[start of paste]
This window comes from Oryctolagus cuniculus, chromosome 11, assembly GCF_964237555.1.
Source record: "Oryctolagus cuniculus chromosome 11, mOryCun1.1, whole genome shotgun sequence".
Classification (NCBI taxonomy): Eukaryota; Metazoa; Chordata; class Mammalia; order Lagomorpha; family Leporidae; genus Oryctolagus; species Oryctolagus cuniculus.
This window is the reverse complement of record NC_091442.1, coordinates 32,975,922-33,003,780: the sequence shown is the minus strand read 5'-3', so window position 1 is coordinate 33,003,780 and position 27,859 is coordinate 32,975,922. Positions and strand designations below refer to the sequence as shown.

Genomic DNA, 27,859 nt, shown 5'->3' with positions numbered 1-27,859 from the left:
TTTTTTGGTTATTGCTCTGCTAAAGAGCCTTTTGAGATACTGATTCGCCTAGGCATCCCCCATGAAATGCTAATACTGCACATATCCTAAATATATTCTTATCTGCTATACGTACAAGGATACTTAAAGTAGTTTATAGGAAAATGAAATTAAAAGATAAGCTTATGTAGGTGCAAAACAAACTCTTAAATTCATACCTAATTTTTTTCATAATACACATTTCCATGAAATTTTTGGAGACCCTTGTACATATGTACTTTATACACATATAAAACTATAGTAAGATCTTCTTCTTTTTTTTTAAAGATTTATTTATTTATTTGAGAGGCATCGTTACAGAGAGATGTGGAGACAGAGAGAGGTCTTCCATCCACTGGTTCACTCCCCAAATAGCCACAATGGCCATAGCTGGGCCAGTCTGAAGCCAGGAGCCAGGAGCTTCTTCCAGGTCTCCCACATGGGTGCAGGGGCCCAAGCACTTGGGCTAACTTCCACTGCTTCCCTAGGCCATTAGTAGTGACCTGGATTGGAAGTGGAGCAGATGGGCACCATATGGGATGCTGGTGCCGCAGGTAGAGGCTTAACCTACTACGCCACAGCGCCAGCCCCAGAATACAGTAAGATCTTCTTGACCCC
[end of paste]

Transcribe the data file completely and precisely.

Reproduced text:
This window comes from Oryctolagus cuniculus, chromosome 11, assembly GCF_964237555.1.
Source record: "Oryctolagus cuniculus chromosome 11, mOryCun1.1, whole genome shotgun sequence".
Classification (NCBI taxonomy): Eukaryota; Metazoa; Chordata; class Mammalia; order Lagomorpha; family Leporidae; genus Oryctolagus; species Oryctolagus cuniculus.
This window is the reverse complement of record NC_091442.1, coordinates 32,975,922-33,003,780: the sequence shown is the minus strand read 5'-3', so window position 1 is coordinate 33,003,780 and position 27,859 is coordinate 32,975,922. Positions and strand designations below refer to the sequence as shown.

Genomic DNA, 27,859 nt, shown 5'->3' with positions numbered 1-27,859 from the left:
TTTTTTGGTTATTGCTCTGCTAAAGAGCCTTTTGAGATACTGATTCGCCTAGGCATCCCCCATGAAATGCTAATACTGCACATATCCTAAATATATTCTTATCTGCTATACGTACAAGGATACTTAAAGTAGTTTATAGGAAAATGAAATTAAAAGATAAGCTTATGTAGGTGCAAAACAAACTCTTAAATTCATACCTAATTTTTTTCATAATACACATTTCCATGAAATTTTTGGAGACCCTTGTACATATGTACTTTATACACATATAAAACTATAGTAAGATCTTCTTCTTTTTTTTTAAAGATTTATTTATTTATTTGAGAGGCATCGTTACAGAGAGATGTGGAGACAGAGAGAGGTCTTCCATCCACTGGTTCACTCCCCAAATAGCCACAATGGCCATAGCTGGGCCAGTCTGAAGCCAGGAGCCAGGAGCTTCTTCCAGGTCTCCCACATGGGTGCAGGGGCCCAAGCACTTGGGCTAACTTCCACTGCTTCCCTAGGCCATTAGTAGTGACCTGGATTGGAAGTGGAGCAGATGGGCACCATATGGGATGCTGGTGCCGCAGGTAGAGGCTTAACCTACTACGCCACAGCGCCAGCCCCAGAATACAGTAAGATCTTCTTGACCCC